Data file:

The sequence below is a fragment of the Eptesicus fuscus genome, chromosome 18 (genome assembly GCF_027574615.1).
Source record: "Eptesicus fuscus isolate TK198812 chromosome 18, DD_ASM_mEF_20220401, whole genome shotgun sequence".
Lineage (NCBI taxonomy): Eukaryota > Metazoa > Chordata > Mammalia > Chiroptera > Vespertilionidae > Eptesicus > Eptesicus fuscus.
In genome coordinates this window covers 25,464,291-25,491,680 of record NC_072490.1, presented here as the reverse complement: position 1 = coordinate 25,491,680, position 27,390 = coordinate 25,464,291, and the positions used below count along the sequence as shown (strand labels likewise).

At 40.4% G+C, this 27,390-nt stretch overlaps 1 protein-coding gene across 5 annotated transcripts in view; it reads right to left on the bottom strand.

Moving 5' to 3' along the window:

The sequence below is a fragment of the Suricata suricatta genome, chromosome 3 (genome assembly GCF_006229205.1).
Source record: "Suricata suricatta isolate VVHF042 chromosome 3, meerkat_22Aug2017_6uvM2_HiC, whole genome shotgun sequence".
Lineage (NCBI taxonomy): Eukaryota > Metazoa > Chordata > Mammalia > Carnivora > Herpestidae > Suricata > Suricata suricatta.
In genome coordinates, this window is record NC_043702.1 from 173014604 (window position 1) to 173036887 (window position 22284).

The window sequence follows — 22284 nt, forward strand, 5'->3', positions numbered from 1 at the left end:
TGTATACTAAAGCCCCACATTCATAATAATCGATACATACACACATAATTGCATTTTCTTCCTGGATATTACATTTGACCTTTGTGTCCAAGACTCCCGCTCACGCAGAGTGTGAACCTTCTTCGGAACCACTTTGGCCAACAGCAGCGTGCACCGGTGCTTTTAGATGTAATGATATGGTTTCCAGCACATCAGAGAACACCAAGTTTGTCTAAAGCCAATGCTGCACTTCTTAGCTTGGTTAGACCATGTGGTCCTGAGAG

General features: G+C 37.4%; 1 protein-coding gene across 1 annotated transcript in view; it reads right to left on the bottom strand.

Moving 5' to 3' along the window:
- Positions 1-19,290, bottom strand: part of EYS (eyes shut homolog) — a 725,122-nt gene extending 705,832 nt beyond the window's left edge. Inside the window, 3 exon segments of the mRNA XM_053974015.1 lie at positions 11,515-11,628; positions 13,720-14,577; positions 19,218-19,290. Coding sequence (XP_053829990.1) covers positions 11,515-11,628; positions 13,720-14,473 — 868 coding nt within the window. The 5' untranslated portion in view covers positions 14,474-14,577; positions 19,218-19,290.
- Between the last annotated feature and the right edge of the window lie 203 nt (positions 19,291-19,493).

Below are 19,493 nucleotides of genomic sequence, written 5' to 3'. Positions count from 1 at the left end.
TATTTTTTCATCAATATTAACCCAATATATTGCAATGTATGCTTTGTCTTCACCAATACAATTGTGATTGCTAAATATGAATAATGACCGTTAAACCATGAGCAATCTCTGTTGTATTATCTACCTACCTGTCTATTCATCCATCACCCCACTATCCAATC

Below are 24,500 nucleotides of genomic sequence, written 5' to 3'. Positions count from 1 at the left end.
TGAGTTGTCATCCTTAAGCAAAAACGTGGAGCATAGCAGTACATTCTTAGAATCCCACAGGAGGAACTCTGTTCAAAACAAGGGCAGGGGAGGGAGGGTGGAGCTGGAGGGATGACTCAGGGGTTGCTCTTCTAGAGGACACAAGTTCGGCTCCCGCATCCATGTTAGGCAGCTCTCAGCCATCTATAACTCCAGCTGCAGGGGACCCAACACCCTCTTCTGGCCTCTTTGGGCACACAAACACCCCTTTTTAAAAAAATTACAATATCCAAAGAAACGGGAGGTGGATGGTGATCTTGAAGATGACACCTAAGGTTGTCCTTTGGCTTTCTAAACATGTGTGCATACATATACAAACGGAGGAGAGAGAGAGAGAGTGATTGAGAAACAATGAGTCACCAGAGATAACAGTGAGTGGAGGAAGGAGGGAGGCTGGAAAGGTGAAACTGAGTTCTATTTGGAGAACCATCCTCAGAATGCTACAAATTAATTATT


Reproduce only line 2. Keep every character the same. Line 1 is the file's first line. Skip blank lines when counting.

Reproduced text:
Source record: "Eptesicus fuscus isolate TK198812 chromosome 18, DD_ASM_mEF_20220401, whole genome shotgun sequence".